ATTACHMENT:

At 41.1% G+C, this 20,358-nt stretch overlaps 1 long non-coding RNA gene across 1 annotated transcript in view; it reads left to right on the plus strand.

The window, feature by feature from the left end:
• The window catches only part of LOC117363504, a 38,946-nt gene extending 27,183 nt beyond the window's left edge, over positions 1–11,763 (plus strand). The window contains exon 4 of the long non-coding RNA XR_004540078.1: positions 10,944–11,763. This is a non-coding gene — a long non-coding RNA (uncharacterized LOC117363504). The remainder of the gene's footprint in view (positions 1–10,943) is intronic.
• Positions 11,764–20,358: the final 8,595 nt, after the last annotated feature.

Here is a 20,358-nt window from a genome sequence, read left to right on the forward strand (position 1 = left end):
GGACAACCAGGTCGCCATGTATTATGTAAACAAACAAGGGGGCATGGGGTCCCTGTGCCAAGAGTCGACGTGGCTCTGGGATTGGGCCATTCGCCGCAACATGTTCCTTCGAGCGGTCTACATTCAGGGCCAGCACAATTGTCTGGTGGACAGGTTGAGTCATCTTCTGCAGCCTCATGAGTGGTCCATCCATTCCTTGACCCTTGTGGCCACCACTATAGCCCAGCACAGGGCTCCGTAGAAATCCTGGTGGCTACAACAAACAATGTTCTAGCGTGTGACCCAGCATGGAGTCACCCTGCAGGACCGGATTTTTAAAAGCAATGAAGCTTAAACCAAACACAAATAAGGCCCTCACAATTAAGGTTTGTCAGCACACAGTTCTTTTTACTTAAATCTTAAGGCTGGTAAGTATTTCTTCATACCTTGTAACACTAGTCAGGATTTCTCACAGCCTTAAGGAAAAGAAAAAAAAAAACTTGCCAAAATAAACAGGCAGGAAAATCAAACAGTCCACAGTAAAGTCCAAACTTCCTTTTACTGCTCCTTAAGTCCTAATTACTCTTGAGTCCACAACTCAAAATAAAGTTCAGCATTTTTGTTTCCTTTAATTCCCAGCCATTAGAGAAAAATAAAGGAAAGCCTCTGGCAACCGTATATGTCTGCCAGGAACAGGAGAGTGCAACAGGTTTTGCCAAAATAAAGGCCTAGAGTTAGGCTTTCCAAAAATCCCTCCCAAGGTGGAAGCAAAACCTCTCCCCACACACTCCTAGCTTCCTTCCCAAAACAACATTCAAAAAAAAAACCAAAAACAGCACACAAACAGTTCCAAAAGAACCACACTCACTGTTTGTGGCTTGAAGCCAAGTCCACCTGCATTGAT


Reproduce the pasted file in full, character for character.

At 41.1% G+C, this 20,358-nt stretch overlaps 1 long non-coding RNA gene across 1 annotated transcript in view; it reads left to right on the plus strand.

The window, feature by feature from the left end:
• The window catches only part of LOC117363504, a 38,946-nt gene extending 27,183 nt beyond the window's left edge, over positions 1–11,763 (plus strand). The window contains exon 4 of the long non-coding RNA XR_004540078.1: positions 10,944–11,763. This is a non-coding gene — a long non-coding RNA (uncharacterized LOC117363504). The remainder of the gene's footprint in view (positions 1–10,943) is intronic.
• Positions 11,764–20,358: the final 8,595 nt, after the last annotated feature.

Here is a 20,358-nt window from a genome sequence, read left to right on the forward strand (position 1 = left end):
GGACAACCAGGTCGCCATGTATTATGTAAACAAACAAGGGGGCATGGGGTCCCTGTGCCAAGAGTCGACGTGGCTCTGGGATTGGGCCATTCGCCGCAACATGTTCCTTCGAGCGGTCTACATTCAGGGCCAGCACAATTGTCTGGTGGACAGGTTGAGTCATCTTCTGCAGCCTCATGAGTGGTCCATCCATTCCTTGACCCTTGTGGCCACCACTATAGCCCAGCACAGGGCTCCGTAGAAATCCTGGTGGCTACAACAAACAATGTTCTAGCGTGTGACCCAGCATGGAGTCACCCTGCAGGACCGGATTTTTAAAAGCAATGAAGCTTAAACCAAACACAAATAAGGCCCTCACAATTAAGGTTTGTCAGCACACAGTTCTTTTTACTTAAATCTTAAGGCTGGTAAGTATTTCTTCATACCTTGTAACACTAGTCAGGATTTCTCACAGCCTTAAGGAAAAGAAAAAAAAAAACTTGCCAAAATAAACAGGCAGGAAAATCAAACAGTCCACAGTAAAGTCCAAACTTCCTTTTACTGCTCCTTAAGTCCTAATTACTCTTGAGTCCACAACTCAAAATAAAGTTCAGCATTTTTGTTTCCTTTAATTCCCAGCCATTAGAGAAAAATAAAGGAAAGCCTCTGGCAACCGTATATGTCTGCCAGGAACAGGAGAGTGCAACAGGTTTTGCCAAAATAAAGGCCTAGAGTTAGGCTTTCCAAAAATCCCTCCCAAGGTGGAAGCAAAACCTCTCCCCACACACTCCTAGCTTCCTTCCCAAAACAACATTCAAAAAAAAAACCAAAAACAGCACACAAACAGTTCCAAAAGAACCACACTCACTGTTTGTGGCTTGAAGCCAAGTCCACCTGCATTGAT